On Tuesday evening in Warsaw, there was a clear precedent, then, if anyone had chosen to look for one. Here's what you do in cases of inclement weather when people have travelled hundreds of miles and sensitive schedules stand to be disrupted by a postponement: you play on, you get the game done, you come home. And then Ashley Cole is in optimum condition for Saturday against Tottenham. That's what really matters, and it's just a grave pity that Fifa has its priorities so skewed.

'Modric Hopes Gareth Bale Signs For Real Madrid' was the headline on the BBC website, and no doubt there were some of us who joined Modric in that hope and, what's more, idly wondered whether the deal taking Bale from the Seven Sisters Road to the Bernabeu could possibly be completed before the end of this week.

Bale, by common consent,looked 'world class' in Wales's defeat of Scotland last Friday, scoring a superb winning goal from distance, and if it so happened that he was taken out of the equation of Saturday's match against Spurs by a saucy little rule-bending, out-of-window move to Spain, then few of us would have too many objections.

On the other hand, maybe the fact that Bale was 'world class' so recently is a good sign. If memory serves, the last time everyone was talking about Bale's 'world classness' was that night in 2010 in the San Siro, when, as people at the time liked to say, he first 'announced' himself as 'world class' by scoring a hat trick in Tottenham's 4-3 defeat against Inter Milan.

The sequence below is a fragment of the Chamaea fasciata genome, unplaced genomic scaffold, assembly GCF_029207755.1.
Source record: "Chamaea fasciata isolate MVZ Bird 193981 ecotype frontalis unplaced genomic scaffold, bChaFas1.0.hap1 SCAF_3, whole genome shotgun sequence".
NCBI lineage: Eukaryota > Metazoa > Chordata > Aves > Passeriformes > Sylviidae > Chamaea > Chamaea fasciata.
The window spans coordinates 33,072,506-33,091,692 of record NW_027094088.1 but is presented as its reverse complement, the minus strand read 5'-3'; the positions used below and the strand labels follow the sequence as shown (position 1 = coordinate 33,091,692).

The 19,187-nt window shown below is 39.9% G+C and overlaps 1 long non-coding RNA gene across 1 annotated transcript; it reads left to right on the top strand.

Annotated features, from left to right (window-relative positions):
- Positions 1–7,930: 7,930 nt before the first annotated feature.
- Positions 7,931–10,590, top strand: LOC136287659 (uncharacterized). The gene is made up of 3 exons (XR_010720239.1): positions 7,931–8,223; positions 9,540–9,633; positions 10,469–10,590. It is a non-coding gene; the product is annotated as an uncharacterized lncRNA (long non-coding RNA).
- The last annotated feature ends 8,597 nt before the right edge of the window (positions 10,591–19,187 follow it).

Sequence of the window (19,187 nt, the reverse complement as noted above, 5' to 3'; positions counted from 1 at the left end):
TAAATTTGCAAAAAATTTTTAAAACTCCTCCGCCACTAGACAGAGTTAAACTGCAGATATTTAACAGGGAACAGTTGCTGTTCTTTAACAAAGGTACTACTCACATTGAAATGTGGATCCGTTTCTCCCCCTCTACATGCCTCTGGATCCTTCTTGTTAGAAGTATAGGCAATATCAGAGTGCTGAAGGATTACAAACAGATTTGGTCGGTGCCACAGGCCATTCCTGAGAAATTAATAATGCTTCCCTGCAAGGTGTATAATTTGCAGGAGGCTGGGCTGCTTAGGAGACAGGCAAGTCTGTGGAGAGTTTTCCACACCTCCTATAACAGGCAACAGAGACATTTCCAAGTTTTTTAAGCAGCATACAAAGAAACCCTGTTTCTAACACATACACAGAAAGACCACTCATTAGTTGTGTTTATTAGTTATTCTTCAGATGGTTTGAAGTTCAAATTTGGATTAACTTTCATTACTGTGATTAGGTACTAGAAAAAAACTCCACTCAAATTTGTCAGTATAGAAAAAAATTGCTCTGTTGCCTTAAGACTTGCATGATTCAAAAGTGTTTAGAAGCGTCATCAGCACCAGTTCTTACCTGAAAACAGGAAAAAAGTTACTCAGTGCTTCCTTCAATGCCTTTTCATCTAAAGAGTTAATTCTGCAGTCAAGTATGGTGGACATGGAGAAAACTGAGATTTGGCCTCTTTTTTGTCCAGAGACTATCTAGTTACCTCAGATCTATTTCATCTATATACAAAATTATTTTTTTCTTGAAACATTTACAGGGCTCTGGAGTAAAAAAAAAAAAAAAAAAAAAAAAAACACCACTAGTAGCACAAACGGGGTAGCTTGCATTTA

And that was two years ago. So, looking on the positive side, with Bale having been 'world class' only last Friday, the odds on him being 'world class' again as soon as this coming weekend look pretty remote.

Of course, he may surprise us and be 'world class' on Saturday. But, looking at it purely in terms of the available statistics, we could count ourselves extremely unlucky if that were the case. Less likely things have happened, of course. But not that much less likely.

Some analysts are wondering whether the atmosphere during Saturday's match at White Hart Lane will have an added edge to it because of the presence of Andre Villas-Boas in the Spurs technical area - probably gesturing quite wildly and incomprehensibly before crouching down for a while, prior to getting up and gesturing wildly and incomprehensibly again - the assumption seeming to be that a residue of ill-will is held towards our former manager which may well find voice on the day.

Villas-Boas

Well, not from me. I harbour no strong feelings towards Andre Villas-Boas whatsoever. One moves on, after all (and to the Champions League final in some cases) and in retrospect, the story of AVB's time managing Chelsea was, I think, a very simple one: he was the wrong man in the wrong place at the wrong time.

Whereas, although it's too early to form a proper judgment, my impression is that, at Spurs, he may well prove to be the wrong man in the right place at the right time. And that's got to be an improvement, hasn't it? Good luck to him, anyway.